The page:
2013 Japanese Knotweed Summit

Japanese Knotweed Management Summit
Taking Action in the Adirondacks
A How-To Workshop for
Land Managers, Transportation Professionals and
Community Leaders

Monday, August 5, 2013
Tannery Pond Community Center
North Creek, NY
10:00 a.m. – 4:15 p.m.

Organized by the
Adirondack Park Invasive Plant Program

The Issue

Japanese KnotweedJapanese knotweed is one of the most detrimental and difficult to control invasive plants in New York, and it is spreading in the Adirondack region.  It invades river and stream banks, affecting native plants, fish and wildlife.  Dense infestations clog drainage ditches and obscure visibility along roadways. Unwanted populations are also a nuisance to landowners.  Japanese knotweed is easily spread by small fragments that can quickly establish thick stands, and improper management can make infestations worse.

The Summit

Experts gathered from across the region to take action to combat the spread of this troublesome invader.  The Summit featured presentations on the distribution of Japanese knotweed and status of management efforts in the Adirondack region, planning considerations, control options, permitting, case studies from public and private lands, community-based control programs, prevention measures and more.  An on-site demonstration of management techniques also was offered. The Summit goals were to

  • provide a forum for discussing the status of Japanese knotweed management in the Adirondack region,
  • provide technical resources for communities and highway departments managing knotweed,
  • showcase lessons learned to improve prevention and management efforts
  • inspire local action to mitigate the spread of Japanese knotweed

Land managers, transportation professionals, community leaders, industry professionals, state and local government staff, not-for-profit organizations and landowners were all encouraged to attend.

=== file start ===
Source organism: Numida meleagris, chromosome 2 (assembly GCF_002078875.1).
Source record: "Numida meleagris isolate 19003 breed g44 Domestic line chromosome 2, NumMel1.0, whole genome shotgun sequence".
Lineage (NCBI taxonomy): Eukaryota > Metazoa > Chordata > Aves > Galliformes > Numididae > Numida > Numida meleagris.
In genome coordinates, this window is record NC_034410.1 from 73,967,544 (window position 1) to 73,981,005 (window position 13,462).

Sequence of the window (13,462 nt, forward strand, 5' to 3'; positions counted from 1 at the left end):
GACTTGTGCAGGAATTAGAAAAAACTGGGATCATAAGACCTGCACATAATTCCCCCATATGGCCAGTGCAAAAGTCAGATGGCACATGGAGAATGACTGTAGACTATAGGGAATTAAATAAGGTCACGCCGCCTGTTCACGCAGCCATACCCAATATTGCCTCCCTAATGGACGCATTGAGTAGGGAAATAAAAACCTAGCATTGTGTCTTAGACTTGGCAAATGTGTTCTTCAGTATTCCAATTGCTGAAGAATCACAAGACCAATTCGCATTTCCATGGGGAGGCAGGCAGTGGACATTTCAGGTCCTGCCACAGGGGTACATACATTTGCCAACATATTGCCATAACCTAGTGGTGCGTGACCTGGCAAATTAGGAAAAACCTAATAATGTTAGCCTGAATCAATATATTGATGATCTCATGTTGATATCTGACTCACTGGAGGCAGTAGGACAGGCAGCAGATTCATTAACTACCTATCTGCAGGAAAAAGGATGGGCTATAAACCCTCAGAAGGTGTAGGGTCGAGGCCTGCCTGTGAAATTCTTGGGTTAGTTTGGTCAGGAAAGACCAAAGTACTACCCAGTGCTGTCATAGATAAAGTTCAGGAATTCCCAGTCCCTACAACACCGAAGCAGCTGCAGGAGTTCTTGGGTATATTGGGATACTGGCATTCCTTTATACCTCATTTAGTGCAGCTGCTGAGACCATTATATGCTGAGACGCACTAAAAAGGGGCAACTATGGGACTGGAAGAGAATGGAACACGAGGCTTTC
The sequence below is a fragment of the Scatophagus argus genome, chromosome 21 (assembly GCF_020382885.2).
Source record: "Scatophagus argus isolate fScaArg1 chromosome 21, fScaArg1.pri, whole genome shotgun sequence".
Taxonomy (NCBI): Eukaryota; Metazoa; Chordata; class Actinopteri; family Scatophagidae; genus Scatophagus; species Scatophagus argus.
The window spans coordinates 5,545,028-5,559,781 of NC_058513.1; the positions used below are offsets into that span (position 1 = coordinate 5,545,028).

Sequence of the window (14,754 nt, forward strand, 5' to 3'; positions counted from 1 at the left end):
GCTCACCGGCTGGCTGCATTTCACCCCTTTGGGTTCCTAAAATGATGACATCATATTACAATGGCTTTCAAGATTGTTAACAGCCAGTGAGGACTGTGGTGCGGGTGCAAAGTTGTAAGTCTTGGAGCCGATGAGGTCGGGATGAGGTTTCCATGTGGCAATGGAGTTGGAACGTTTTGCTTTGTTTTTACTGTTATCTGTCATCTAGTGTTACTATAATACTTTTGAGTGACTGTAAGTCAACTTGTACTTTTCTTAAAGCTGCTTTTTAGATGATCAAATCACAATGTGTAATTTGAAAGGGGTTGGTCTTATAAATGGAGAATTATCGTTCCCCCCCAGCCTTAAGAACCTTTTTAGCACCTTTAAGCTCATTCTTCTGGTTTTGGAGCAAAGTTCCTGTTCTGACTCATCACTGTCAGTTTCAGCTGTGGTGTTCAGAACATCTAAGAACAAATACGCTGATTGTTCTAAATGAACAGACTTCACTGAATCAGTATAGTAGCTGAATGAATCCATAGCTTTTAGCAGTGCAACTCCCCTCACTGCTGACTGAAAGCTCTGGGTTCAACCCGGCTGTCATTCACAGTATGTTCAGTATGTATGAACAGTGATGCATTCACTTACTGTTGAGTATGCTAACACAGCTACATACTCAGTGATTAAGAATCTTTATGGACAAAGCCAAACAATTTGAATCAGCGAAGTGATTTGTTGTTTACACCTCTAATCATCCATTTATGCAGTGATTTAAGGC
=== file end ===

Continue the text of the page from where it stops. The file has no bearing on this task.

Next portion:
The Program

Final Program

Speaker Presentations

  • Brendan Quirion, 1 – Japanese Knotweed Overview: Problem in the Adirondacks, Pathways of Spread, & Program Progress
  • Paul Rischmiller – Integrated Pest Management
  • Brendan Quirion, 2 – Japanese Knotweed Planning & Treatment Options
  • Joe Lentz– Taking Action in the Adirondacks (products and new technology)
  • John Bennett – NYSDEC Pest Management
  • Mark Rooks – Permitting for Pesticide Use Near Wetlands
  • Ed Frantz – Japanese Knotweed/Transportation Best Practices and Transportation Control Efforts in the Park
  • Douglas Johnson – Regional Inlet Invasive Plant Program (RIIPP)
  • Rob Williams– Management of Japanese Knotweed on the Salmon River & within the Salmon River Estuary
  • Brian Colleran – Growth and Control of Flood-dispersed Japanese Knotweed in the Wake of Tropical Storm Irene

Herbicide Recertification Credits Available

Certified applicators were eligible to receive five herbicide recertification credits each in Categories 2, 3a, 6a, 9 and 10.

The Summit was FREE to attend.

The Summit was FREE to attend, but participants were asked to RSVP by Monday, July 22nd so that organizers could plan accordingly for seating, supporting materials and refreshments.

Directions and Parking

The Tannery Pond Community Center is located at 228 Main Street in North Creek. Parking is on left of the Town Hall, which is across the street from the Community Center. Please plan on carpooling if possible.

Thank you for attending the Summit!

Summit planners included representatives from the
Adirondack Park Invasive Plant Program (the Adirondack Partnership for Regional Invasive Species Management), Regional Inlet Invasive Plant Program, and Lake Champlain Lake George Regional Planning Board.
Refreshments and lunch were generously supported by the Adirondack Watershed Institute of Paul Smith’s College.
Catering was by Wevertown Country Store.